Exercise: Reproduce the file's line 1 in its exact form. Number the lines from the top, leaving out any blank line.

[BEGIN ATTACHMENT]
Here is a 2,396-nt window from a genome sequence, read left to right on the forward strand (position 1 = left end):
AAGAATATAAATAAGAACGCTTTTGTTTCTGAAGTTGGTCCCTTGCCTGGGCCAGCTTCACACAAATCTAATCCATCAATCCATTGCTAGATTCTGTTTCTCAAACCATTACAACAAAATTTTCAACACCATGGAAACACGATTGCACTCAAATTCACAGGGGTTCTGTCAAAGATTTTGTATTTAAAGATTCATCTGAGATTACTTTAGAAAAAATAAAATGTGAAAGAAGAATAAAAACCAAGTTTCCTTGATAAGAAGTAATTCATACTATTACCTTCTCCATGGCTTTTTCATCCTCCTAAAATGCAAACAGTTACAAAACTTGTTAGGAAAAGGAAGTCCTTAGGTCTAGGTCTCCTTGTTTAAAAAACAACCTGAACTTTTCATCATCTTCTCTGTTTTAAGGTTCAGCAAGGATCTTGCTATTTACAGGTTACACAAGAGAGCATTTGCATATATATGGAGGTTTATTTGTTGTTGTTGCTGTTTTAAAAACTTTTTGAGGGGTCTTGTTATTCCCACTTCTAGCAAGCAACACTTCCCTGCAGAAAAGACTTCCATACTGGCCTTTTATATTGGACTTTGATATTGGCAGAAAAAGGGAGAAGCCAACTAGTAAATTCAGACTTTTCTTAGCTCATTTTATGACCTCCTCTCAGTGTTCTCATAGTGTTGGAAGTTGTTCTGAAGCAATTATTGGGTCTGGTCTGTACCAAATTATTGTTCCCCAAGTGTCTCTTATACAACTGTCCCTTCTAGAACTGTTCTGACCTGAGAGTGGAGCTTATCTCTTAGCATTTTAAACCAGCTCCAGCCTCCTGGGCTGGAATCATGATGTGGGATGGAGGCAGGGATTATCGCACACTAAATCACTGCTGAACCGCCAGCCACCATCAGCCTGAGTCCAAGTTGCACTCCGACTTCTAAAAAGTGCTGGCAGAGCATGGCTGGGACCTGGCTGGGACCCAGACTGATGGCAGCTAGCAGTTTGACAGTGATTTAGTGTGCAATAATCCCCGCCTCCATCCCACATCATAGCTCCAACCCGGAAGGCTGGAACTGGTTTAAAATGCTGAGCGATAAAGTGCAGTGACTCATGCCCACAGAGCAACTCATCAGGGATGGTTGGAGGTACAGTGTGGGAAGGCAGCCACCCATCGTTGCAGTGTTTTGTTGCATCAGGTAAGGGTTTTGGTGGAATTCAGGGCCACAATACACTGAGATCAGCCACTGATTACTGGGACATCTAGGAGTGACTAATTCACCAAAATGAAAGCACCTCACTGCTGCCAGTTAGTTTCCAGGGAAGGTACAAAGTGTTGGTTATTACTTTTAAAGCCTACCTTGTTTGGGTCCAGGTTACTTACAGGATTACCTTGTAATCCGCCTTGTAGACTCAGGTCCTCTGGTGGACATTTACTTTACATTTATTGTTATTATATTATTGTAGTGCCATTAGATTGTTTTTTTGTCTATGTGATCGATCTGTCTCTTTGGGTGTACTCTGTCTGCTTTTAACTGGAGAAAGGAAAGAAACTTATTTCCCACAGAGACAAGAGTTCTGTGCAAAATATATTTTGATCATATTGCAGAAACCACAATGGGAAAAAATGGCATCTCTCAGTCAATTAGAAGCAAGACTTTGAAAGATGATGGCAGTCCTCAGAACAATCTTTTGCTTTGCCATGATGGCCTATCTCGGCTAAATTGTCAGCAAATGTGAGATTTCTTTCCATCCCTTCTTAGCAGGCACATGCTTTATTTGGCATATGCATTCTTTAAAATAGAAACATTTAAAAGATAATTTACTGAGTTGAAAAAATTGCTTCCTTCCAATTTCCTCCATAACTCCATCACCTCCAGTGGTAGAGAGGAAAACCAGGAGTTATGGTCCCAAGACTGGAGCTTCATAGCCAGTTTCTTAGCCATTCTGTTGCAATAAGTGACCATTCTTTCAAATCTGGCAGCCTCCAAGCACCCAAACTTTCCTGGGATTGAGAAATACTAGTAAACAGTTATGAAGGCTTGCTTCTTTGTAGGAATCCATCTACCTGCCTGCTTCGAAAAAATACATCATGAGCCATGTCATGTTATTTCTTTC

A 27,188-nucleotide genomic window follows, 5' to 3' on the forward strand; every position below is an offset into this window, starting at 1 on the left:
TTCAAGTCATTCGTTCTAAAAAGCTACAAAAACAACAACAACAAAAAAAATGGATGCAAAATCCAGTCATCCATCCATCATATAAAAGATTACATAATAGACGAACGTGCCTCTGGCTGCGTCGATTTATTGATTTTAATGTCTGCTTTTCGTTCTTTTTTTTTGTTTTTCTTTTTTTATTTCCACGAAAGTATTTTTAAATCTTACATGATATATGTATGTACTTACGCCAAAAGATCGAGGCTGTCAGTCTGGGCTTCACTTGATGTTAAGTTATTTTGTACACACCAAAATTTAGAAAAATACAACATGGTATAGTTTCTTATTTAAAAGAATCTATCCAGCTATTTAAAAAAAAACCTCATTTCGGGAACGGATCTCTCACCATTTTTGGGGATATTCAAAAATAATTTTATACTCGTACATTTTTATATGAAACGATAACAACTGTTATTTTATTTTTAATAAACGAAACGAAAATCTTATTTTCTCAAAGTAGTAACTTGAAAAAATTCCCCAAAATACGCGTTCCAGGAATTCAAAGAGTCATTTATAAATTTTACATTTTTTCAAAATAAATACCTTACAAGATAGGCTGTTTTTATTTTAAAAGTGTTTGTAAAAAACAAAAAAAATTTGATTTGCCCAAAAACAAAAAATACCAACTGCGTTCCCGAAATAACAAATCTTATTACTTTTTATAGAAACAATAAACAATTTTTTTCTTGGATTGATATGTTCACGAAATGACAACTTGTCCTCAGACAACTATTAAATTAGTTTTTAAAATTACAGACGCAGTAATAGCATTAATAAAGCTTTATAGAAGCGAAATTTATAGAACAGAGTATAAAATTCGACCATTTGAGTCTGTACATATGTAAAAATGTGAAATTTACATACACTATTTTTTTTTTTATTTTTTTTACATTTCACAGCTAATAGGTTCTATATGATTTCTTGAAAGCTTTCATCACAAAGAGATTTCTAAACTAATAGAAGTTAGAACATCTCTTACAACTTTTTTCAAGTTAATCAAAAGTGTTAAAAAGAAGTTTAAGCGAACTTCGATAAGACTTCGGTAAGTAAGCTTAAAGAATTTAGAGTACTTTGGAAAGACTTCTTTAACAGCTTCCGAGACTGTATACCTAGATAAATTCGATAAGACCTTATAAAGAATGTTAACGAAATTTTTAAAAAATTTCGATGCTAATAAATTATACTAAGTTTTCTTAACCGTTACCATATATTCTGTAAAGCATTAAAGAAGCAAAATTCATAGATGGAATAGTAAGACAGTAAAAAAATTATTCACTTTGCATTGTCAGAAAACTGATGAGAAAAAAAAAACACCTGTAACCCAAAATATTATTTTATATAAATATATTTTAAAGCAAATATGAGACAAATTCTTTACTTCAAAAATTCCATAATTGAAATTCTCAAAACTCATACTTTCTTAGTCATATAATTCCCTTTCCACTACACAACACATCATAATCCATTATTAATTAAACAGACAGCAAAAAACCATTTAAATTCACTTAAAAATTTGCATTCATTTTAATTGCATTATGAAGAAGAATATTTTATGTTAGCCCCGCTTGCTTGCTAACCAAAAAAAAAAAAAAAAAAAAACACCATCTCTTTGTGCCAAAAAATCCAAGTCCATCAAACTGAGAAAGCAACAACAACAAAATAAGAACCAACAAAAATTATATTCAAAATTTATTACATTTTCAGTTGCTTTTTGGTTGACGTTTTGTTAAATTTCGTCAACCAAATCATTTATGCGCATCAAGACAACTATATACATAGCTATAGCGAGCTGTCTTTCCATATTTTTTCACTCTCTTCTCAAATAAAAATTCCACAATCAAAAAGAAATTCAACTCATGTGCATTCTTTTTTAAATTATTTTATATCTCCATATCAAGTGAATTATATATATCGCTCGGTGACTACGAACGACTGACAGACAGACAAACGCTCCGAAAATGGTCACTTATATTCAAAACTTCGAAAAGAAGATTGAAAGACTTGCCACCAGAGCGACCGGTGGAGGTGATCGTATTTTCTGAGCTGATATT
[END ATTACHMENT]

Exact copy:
Here is a 2,396-nt window from a genome sequence, read left to right on the forward strand (position 1 = left end):